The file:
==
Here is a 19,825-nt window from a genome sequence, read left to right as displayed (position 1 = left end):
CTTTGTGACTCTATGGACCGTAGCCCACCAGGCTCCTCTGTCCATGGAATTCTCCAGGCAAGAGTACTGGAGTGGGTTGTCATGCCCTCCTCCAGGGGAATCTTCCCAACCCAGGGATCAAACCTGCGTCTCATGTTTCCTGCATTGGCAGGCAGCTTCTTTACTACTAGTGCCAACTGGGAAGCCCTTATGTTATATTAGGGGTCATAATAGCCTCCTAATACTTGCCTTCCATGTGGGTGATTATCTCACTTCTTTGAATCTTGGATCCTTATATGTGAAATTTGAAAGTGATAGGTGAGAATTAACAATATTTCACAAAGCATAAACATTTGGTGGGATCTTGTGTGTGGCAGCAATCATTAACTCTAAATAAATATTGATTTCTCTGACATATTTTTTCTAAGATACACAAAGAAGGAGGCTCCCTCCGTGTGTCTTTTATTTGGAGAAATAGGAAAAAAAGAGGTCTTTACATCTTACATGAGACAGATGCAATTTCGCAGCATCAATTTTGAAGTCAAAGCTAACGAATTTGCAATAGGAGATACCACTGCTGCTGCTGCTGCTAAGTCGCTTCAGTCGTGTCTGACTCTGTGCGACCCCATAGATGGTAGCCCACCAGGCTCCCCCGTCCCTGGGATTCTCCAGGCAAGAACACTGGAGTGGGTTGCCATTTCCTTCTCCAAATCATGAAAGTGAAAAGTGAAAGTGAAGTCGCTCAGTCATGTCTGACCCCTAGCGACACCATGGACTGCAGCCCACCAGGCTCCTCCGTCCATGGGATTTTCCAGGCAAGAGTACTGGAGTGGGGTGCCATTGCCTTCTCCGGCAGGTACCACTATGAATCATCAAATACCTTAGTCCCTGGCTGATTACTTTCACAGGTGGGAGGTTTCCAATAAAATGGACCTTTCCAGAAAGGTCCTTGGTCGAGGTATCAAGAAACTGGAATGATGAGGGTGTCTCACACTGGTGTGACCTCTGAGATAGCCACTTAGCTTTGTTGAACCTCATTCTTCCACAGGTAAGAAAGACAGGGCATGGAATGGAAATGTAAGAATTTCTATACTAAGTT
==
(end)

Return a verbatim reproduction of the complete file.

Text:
Here is a 19,825-nt window from a genome sequence, read left to right as displayed (position 1 = left end):
CTTTGTGACTCTATGGACCGTAGCCCACCAGGCTCCTCTGTCCATGGAATTCTCCAGGCAAGAGTACTGGAGTGGGTTGTCATGCCCTCCTCCAGGGGAATCTTCCCAACCCAGGGATCAAACCTGCGTCTCATGTTTCCTGCATTGGCAGGCAGCTTCTTTACTACTAGTGCCAACTGGGAAGCCCTTATGTTATATTAGGGGTCATAATAGCCTCCTAATACTTGCCTTCCATGTGGGTGATTATCTCACTTCTTTGAATCTTGGATCCTTATATGTGAAATTTGAAAGTGATAGGTGAGAATTAACAATATTTCACAAAGCATAAACATTTGGTGGGATCTTGTGTGTGGCAGCAATCATTAACTCTAAATAAATATTGATTTCTCTGACATATTTTTTCTAAGATACACAAAGAAGGAGGCTCCCTCCGTGTGTCTTTTATTTGGAGAAATAGGAAAAAAAGAGGTCTTTACATCTTACATGAGACAGATGCAATTTCGCAGCATCAATTTTGAAGTCAAAGCTAACGAATTTGCAATAGGAGATACCACTGCTGCTGCTGCTGCTAAGTCGCTTCAGTCGTGTCTGACTCTGTGCGACCCCATAGATGGTAGCCCACCAGGCTCCCCCGTCCCTGGGATTCTCCAGGCAAGAACACTGGAGTGGGTTGCCATTTCCTTCTCCAAATCATGAAAGTGAAAAGTGAAAGTGAAGTCGCTCAGTCATGTCTGACCCCTAGCGACACCATGGACTGCAGCCCACCAGGCTCCTCCGTCCATGGGATTTTCCAGGCAAGAGTACTGGAGTGGGGTGCCATTGCCTTCTCCGGCAGGTACCACTATGAATCATCAAATACCTTAGTCCCTGGCTGATTACTTTCACAGGTGGGAGGTTTCCAATAAAATGGACCTTTCCAGAAAGGTCCTTGGTCGAGGTATCAAGAAACTGGAATGATGAGGGTGTCTCACACTGGTGTGACCTCTGAGATAGCCACTTAGCTTTGTTGAACCTCATTCTTCCACAGGTAAGAAAGACAGGGCATGGAATGGAAATGTAAGAATTTCTATACTAAGTT